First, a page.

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"A perceived second-generation of Web-based services such as social networking sites, wikis, communication tools, and folksonomies that emphasize online collaboration and sharing among users"
Where do students find information? Google's share of all searches was 64% in March 2007, an increase of 10% versus March 2006 ( ref )
The success of "viral" video sites such as YouTube provides a model for high levels of penetration into student populations which cannot be ignored, but considerable further research is necessary to determine the effectiveness of these new formats and cost-benefit analysis of their production.
Students have strong preconceived perceptions of these new formats, repeatedly commenting that they only listen to audio podcasts on computers because these are associated with "work", whereas personal mobile devices such as mp3 players and mobile phones are reserved for "entertainment".
Students carve out a range of online spaces and are reluctant to let social and academic spaces overlap.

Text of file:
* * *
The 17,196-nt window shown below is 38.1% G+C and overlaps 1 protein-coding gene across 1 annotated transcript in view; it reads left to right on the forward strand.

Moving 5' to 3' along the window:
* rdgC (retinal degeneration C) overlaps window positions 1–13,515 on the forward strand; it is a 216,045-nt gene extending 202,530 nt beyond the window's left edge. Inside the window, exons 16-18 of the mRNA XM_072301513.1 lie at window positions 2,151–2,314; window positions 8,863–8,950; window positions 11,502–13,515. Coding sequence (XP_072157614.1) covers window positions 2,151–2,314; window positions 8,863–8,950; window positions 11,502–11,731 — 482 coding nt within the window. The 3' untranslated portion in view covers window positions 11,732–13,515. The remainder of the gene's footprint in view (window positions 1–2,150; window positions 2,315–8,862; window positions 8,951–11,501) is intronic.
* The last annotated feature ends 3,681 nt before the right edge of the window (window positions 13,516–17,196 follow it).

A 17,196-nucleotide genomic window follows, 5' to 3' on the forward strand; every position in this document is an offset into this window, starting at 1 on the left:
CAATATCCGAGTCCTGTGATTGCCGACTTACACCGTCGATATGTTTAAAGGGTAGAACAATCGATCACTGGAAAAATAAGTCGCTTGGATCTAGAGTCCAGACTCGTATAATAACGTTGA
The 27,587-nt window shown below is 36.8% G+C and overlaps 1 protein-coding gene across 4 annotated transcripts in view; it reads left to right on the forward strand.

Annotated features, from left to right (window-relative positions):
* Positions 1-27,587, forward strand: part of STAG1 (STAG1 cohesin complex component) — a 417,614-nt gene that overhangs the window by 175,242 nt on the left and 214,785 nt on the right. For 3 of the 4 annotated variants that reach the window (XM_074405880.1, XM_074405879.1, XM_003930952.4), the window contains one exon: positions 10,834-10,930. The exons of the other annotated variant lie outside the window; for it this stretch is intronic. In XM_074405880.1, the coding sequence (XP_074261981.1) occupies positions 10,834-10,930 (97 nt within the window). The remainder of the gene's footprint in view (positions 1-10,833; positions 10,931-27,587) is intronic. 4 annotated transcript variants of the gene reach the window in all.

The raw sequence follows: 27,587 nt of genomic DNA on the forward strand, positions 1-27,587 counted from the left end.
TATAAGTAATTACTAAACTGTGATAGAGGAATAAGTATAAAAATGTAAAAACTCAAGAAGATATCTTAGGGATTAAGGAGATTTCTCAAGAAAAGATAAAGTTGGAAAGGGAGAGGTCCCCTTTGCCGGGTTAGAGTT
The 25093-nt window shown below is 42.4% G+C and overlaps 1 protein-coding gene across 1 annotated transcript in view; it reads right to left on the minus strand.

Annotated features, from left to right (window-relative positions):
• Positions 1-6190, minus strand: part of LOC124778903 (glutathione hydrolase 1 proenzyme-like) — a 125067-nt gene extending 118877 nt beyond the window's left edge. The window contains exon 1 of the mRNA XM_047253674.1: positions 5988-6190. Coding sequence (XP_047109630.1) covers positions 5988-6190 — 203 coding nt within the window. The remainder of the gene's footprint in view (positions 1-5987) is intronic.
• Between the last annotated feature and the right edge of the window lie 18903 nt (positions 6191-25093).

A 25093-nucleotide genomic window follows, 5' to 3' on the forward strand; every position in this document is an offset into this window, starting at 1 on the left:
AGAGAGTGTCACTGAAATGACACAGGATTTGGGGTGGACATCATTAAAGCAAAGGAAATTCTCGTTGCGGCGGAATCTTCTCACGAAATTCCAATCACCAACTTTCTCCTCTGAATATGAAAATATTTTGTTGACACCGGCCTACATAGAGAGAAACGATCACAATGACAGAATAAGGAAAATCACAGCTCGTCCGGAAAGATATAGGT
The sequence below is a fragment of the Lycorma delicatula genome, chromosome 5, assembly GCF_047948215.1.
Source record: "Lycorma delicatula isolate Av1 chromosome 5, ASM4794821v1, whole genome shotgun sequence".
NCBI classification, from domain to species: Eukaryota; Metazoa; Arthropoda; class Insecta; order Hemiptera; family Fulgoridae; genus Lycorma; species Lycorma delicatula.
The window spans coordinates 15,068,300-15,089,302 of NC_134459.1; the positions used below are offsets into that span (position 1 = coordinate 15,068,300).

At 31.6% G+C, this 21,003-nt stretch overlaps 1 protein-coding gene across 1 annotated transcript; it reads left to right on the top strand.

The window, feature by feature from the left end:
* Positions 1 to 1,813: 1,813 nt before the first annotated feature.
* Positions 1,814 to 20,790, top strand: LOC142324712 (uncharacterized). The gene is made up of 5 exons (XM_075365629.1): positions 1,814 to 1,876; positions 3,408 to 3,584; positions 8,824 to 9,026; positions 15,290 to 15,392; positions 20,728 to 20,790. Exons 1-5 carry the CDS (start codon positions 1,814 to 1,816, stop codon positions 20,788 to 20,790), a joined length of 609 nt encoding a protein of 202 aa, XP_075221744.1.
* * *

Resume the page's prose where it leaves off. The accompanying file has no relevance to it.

Careful thought needs to be put into the production of educational "viral" videos. Excessive informality may be less attractive to students who perceive themselves to be in an online "work" environment than a slightly more authoritative delivery.
The apparent informality of the most successful "viral" videos can be deceptive – lonelygirl15, the most successful YouTube video blog, was in reality a carefully crafted product of skillful filmmakers.
More widespread use of online video learning objects has implications in terms of staff resources and training. Traditional HE audiovisual departments are not ideally placed to produce this type of learning material.